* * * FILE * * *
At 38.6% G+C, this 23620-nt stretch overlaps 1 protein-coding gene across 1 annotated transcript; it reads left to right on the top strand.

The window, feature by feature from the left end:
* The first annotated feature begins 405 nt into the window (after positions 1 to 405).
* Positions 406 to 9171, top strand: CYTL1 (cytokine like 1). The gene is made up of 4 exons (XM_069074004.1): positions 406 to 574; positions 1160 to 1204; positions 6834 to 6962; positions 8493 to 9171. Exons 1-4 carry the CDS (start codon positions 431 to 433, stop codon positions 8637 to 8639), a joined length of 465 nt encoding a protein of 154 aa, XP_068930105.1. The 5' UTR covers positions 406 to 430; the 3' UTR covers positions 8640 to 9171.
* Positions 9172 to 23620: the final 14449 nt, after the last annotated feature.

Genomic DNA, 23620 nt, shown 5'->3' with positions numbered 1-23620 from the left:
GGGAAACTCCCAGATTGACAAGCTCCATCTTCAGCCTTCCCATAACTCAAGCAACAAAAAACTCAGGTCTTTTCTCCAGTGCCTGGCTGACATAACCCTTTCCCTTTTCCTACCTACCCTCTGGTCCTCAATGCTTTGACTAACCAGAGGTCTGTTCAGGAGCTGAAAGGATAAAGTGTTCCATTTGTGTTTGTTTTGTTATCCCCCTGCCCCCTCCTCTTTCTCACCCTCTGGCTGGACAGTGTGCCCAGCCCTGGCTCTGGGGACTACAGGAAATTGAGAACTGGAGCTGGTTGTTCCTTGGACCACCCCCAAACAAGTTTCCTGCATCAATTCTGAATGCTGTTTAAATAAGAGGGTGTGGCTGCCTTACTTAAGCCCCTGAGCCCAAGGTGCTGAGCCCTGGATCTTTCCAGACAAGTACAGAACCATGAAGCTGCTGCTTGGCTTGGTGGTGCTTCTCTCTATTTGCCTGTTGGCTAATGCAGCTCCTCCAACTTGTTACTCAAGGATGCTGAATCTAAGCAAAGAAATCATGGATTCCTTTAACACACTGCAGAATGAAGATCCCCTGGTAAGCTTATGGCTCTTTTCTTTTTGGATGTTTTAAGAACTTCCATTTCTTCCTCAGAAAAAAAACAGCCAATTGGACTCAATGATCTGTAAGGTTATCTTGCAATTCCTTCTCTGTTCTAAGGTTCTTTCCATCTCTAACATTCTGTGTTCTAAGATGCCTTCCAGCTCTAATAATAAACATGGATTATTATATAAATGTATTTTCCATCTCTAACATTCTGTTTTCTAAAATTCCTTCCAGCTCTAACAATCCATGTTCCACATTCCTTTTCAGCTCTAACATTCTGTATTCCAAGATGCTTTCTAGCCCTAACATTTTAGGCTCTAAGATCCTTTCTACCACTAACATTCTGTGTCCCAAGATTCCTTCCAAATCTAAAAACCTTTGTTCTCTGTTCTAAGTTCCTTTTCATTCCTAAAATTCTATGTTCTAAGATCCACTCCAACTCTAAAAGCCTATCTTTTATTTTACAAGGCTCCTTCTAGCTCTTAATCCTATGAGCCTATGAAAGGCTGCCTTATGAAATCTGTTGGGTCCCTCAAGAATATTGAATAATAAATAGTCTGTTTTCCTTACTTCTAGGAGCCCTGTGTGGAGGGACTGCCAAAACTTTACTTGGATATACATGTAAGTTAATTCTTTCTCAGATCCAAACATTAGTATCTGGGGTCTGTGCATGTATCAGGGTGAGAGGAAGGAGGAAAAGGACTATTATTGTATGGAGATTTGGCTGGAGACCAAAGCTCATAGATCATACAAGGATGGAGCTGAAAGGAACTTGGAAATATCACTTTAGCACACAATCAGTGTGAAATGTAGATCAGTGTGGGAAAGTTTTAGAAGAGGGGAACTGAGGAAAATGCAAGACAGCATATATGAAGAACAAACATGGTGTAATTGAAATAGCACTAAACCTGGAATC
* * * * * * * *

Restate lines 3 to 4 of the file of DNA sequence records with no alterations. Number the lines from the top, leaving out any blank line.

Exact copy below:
* The first annotated feature begins 405 nt into the window (after positions 1 to 405).
* Positions 406 to 9171, top strand: CYTL1 (cytokine like 1). The gene is made up of 4 exons (XM_069074004.1): positions 406 to 574; positions 1160 to 1204; positions 6834 to 6962; positions 8493 to 9171. Exons 1-4 carry the CDS (start codon positions 431 to 433, stop codon positions 8637 to 8639), a joined length of 465 nt encoding a protein of 154 aa, XP_068930105.1. The 5' UTR covers positions 406 to 430; the 3' UTR covers positions 8640 to 9171.